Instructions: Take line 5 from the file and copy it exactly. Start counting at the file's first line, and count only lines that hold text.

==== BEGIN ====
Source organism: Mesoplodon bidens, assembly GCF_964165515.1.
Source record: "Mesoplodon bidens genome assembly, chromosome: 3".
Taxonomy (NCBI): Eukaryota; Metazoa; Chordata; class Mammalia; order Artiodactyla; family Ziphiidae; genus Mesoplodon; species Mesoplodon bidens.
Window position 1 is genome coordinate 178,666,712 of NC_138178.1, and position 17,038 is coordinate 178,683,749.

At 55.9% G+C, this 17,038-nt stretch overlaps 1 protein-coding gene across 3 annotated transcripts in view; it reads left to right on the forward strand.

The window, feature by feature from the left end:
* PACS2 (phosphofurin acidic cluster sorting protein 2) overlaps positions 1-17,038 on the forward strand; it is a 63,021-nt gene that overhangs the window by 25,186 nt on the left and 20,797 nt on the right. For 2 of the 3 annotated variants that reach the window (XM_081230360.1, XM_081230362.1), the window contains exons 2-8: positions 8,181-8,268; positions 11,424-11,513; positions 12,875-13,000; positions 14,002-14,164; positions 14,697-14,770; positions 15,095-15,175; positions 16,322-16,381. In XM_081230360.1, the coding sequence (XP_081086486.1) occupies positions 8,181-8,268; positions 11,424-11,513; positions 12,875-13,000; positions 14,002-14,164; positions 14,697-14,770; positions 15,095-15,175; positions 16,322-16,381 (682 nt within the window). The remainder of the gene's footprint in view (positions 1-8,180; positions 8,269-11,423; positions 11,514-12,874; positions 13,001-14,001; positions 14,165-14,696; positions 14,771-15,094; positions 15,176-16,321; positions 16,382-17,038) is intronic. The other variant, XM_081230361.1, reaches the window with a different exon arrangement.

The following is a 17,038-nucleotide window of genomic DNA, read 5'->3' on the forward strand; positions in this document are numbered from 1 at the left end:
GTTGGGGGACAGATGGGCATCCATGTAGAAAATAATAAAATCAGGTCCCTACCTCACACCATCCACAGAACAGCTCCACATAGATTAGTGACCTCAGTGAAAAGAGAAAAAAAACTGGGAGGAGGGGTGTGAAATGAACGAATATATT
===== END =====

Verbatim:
At 55.9% G+C, this 17,038-nt stretch overlaps 1 protein-coding gene across 3 annotated transcripts in view; it reads left to right on the forward strand.